Administrative Fee For Tax Collection Is An Unconstitutional Hidden Tax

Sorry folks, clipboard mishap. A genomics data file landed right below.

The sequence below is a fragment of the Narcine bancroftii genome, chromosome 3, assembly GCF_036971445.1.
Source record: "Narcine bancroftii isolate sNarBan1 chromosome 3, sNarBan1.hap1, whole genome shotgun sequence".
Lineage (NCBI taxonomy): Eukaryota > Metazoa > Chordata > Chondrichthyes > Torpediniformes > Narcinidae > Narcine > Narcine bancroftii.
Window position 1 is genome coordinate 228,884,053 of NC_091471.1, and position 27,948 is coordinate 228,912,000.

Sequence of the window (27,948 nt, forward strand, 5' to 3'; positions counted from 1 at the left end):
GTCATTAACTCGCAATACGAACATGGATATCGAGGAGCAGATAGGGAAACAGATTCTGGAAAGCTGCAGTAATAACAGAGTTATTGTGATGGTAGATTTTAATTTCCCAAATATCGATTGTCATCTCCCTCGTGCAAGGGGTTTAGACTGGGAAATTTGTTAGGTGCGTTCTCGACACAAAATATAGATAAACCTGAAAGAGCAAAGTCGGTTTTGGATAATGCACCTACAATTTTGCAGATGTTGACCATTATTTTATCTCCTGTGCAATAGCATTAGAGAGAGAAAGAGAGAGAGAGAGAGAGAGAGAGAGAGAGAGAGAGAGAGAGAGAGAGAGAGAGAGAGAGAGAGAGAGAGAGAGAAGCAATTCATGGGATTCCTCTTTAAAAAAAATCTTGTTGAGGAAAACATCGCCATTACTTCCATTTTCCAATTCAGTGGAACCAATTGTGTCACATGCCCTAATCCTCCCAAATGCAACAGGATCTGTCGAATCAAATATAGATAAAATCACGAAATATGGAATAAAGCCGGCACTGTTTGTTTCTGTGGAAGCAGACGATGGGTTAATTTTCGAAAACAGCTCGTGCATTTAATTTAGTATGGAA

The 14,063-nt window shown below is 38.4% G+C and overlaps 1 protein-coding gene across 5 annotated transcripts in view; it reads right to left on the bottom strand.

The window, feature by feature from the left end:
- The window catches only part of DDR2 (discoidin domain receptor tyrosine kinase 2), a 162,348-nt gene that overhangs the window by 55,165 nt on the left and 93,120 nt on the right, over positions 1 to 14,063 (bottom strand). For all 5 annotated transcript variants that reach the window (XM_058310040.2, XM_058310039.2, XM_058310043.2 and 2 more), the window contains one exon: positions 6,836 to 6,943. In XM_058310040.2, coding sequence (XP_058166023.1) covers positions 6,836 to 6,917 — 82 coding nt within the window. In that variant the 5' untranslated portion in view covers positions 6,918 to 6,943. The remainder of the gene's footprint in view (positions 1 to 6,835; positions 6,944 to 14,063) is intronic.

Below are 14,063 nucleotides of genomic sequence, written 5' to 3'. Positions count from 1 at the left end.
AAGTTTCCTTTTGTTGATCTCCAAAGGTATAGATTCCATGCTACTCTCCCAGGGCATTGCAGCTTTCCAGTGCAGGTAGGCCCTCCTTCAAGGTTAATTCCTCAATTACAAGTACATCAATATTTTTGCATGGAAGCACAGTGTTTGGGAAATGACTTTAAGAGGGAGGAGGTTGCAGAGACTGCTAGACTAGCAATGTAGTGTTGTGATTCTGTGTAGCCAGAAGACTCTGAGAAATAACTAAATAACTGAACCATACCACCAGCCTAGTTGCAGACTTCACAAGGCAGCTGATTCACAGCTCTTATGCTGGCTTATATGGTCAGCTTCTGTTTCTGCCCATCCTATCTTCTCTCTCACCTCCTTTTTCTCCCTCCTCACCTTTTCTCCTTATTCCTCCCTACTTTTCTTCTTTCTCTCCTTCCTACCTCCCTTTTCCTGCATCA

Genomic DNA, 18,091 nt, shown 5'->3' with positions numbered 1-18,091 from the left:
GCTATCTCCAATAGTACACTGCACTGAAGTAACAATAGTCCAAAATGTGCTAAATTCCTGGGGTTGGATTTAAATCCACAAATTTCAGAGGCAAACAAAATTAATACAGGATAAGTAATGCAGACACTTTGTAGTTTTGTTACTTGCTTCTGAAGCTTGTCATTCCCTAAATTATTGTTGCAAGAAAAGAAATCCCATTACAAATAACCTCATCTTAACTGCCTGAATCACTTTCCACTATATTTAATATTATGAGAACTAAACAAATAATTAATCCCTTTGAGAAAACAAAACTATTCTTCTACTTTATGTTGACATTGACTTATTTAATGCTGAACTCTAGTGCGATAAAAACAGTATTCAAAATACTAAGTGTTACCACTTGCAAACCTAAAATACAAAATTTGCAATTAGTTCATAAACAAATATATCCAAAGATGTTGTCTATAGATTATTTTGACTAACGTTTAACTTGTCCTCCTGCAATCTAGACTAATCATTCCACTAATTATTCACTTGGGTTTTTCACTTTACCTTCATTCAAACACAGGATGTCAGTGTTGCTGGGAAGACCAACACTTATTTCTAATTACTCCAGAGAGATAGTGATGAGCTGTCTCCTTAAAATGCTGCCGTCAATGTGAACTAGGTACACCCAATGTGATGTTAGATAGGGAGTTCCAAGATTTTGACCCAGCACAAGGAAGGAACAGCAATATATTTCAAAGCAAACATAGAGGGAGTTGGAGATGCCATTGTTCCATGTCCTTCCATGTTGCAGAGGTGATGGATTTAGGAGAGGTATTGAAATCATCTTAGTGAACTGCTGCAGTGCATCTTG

In 1997, in an attempt to clarify the sometimes blurry distinction between a government “fee” and a government “tax,” the California Supreme Court explained that “taxes are imposed for revenue purposes, rather than in return for a specific benefit conferred or a privilege granted.” (Sinclair Paint Co. v. State Bd. of Equalization (1997) 15 Cal.4th 866, 874.) Recently, on August 18, 2009, California?s Fourth Appellate District Court further clarified the distinction in Weisblat, et al., v. City of San Diego (Super. Ct. No. GIC871893). The issue was whether the City of San Diego?s “Tax Collection Fee” charged to landowners to cover the expense of collecting and administering the City' rental unit business tax was, in fact, a general tax. The court held that it was a general tax because the purpose of the Tax Collection Fee was not to provide a government service to landlords (such as building inspection), but rather to facilitate the City's general tax collection efforts (processing rental tax applications, answering taxpayer questions, and generating and mailing out billing statements to collect the rental tax). As a general tax, the court voided the Tax Collection Fee because the City Council levied it in 2004 without approval of a majority of qualified voters in the City as required by the California Constitution. The City?s underlying rental unit business tax, which was established in 1942 and generates $11 million annually, was not challenged and remains in effect.

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